bottom stamp variations bottom stamp
1.          PAT. 2032695 PAT. 2032695
2.         PAT. #203695
3.         PAT. 203695  
Zippo lighters sold until 1942 Zippo lighters sold until 1947
1.000.000 10.000.000

In late 1946 the flint wheel having 70 horizontal teeth was replaced by the newly invented criss-cross style flint wheel now having 48 teeth only.
The story goes that George G. Blaisdell found out in early 1946 that the quality of the flint wheel was not as good as he has been led to believe. So he spent about US $300.000 in order to get the problem solved & to match quality standards - the base of his business & the now famous promise to customers:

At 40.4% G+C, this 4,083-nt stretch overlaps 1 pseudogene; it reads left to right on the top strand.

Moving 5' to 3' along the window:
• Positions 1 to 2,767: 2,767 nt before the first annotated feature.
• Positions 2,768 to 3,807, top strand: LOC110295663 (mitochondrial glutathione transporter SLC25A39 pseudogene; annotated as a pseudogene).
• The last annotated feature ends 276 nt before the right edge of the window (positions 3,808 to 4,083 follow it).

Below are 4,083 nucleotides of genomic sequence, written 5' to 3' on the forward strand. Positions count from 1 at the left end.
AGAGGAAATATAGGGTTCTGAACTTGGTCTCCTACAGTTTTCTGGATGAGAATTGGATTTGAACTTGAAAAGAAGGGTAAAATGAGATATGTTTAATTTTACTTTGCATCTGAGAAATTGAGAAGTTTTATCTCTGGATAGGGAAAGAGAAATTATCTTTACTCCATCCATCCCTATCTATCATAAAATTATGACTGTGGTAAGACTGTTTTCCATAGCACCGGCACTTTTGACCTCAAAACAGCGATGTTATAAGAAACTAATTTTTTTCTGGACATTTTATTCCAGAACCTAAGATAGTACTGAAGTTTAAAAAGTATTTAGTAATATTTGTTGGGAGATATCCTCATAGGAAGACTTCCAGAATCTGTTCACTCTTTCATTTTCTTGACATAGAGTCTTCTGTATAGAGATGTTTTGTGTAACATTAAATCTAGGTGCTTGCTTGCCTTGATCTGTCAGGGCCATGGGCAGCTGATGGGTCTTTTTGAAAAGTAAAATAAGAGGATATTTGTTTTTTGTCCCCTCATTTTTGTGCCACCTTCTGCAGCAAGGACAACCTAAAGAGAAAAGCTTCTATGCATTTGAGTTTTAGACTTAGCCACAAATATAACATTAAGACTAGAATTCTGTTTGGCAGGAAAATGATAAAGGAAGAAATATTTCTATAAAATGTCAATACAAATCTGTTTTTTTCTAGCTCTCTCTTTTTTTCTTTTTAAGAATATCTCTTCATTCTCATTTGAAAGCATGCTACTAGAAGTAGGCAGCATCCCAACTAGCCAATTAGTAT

"If a Zippo ever fails to work - we'll fix it free!"

The steel stamping block from Matthews Corporation Pittsburgh, Pa., the leading manufacturer of steel stamps in the U.S.A.

For unknown reason some 1942 four barrel black crackle Zippo lighters have what is often mentioned as date code error,
which has the patent number #203695 or 203695 instead of 2032695. It is also known that some bottom stamps from
1942 show sligtly bigger ZIPPO characters.

These cardboard boxes were used from 1942 - 1945. There have also been variations showing the lettering in red or blue instead of black. They had no writings on the back but included "Instructions for the use and care of your Zippo" as shown below. In late 1945 Zippo lighters were once again delivered to wholesalers for civilian sales. A pasted label was attached to the cardboard box saying ZIPPO POST WAR LIGHTER until late 1945 / early 1946. In early 1946 the box was redesigned now showing the new Nickel-Silver Zippo lighter model. The initials SGB stand for Sarah Grant Blaisdell, Georges' mother.